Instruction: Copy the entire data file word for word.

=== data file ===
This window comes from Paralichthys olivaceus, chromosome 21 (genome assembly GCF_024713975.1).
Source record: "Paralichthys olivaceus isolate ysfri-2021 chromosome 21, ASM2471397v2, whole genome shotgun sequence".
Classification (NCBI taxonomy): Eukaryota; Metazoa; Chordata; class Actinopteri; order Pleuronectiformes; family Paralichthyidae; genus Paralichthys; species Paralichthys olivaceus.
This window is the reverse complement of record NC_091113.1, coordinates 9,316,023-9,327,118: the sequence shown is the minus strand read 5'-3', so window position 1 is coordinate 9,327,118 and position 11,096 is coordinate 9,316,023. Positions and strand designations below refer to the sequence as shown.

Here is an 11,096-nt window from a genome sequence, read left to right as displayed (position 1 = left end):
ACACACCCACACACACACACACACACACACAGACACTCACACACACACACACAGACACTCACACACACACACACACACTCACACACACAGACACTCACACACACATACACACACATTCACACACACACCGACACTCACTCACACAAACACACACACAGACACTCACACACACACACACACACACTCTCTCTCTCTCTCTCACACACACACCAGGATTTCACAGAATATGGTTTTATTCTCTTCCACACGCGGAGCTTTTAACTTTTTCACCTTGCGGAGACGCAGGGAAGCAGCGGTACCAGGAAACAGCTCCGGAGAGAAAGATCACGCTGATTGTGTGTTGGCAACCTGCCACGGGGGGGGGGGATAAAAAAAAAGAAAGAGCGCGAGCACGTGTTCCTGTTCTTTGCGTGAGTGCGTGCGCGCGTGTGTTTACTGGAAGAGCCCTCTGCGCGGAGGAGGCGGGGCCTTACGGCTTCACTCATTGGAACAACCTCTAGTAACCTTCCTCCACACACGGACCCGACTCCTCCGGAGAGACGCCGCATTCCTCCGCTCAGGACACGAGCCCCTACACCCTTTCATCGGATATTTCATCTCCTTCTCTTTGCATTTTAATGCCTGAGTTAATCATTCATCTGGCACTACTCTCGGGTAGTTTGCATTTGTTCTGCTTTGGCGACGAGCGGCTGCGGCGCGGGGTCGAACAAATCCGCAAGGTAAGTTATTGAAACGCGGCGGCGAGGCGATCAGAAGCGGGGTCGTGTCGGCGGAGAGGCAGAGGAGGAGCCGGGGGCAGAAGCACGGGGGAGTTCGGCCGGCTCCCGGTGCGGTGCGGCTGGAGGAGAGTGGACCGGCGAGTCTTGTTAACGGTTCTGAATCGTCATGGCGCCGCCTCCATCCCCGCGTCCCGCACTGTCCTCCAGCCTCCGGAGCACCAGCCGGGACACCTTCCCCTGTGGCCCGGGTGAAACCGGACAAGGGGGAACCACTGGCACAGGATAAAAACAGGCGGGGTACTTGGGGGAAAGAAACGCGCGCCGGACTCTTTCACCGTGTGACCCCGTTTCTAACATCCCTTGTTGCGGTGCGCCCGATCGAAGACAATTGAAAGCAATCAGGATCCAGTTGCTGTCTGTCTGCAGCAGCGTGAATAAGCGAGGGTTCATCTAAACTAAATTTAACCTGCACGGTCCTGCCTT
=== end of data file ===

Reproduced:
This window comes from Paralichthys olivaceus, chromosome 21 (genome assembly GCF_024713975.1).
Source record: "Paralichthys olivaceus isolate ysfri-2021 chromosome 21, ASM2471397v2, whole genome shotgun sequence".
Classification (NCBI taxonomy): Eukaryota; Metazoa; Chordata; class Actinopteri; order Pleuronectiformes; family Paralichthyidae; genus Paralichthys; species Paralichthys olivaceus.
This window is the reverse complement of record NC_091113.1, coordinates 9,316,023-9,327,118: the sequence shown is the minus strand read 5'-3', so window position 1 is coordinate 9,327,118 and position 11,096 is coordinate 9,316,023. Positions and strand designations below refer to the sequence as shown.

Here is an 11,096-nt window from a genome sequence, read left to right as displayed (position 1 = left end):
ACACACCCACACACACACACACACACACACAGACACTCACACACACACACACAGACACTCACACACACACACACACACTCACACACACAGACACTCACACACACATACACACACATTCACACACACACCGACACTCACTCACACAAACACACACACAGACACTCACACACACACACACACACACTCTCTCTCTCTCTCTCACACACACACCAGGATTTCACAGAATATGGTTTTATTCTCTTCCACACGCGGAGCTTTTAACTTTTTCACCTTGCGGAGACGCAGGGAAGCAGCGGTACCAGGAAACAGCTCCGGAGAGAAAGATCACGCTGATTGTGTGTTGGCAACCTGCCACGGGGGGGGGGGATAAAAAAAAAGAAAGAGCGCGAGCACGTGTTCCTGTTCTTTGCGTGAGTGCGTGCGCGCGTGTGTTTACTGGAAGAGCCCTCTGCGCGGAGGAGGCGGGGCCTTACGGCTTCACTCATTGGAACAACCTCTAGTAACCTTCCTCCACACACGGACCCGACTCCTCCGGAGAGACGCCGCATTCCTCCGCTCAGGACACGAGCCCCTACACCCTTTCATCGGATATTTCATCTCCTTCTCTTTGCATTTTAATGCCTGAGTTAATCATTCATCTGGCACTACTCTCGGGTAGTTTGCATTTGTTCTGCTTTGGCGACGAGCGGCTGCGGCGCGGGGTCGAACAAATCCGCAAGGTAAGTTATTGAAACGCGGCGGCGAGGCGATCAGAAGCGGGGTCGTGTCGGCGGAGAGGCAGAGGAGGAGCCGGGGGCAGAAGCACGGGGGAGTTCGGCCGGCTCCCGGTGCGGTGCGGCTGGAGGAGAGTGGACCGGCGAGTCTTGTTAACGGTTCTGAATCGTCATGGCGCCGCCTCCATCCCCGCGTCCCGCACTGTCCTCCAGCCTCCGGAGCACCAGCCGGGACACCTTCCCCTGTGGCCCGGGTGAAACCGGACAAGGGGGAACCACTGGCACAGGATAAAAACAGGCGGGGTACTTGGGGGAAAGAAACGCGCGCCGGACTCTTTCACCGTGTGACCCCGTTTCTAACATCCCTTGTTGCGGTGCGCCCGATCGAAGACAATTGAAAGCAATCAGGATCCAGTTGCTGTCTGTCTGCAGCAGCGTGAATAAGCGAGGGTTCATCTAAACTAAATTTAACCTGCACGGTCCTGCCTT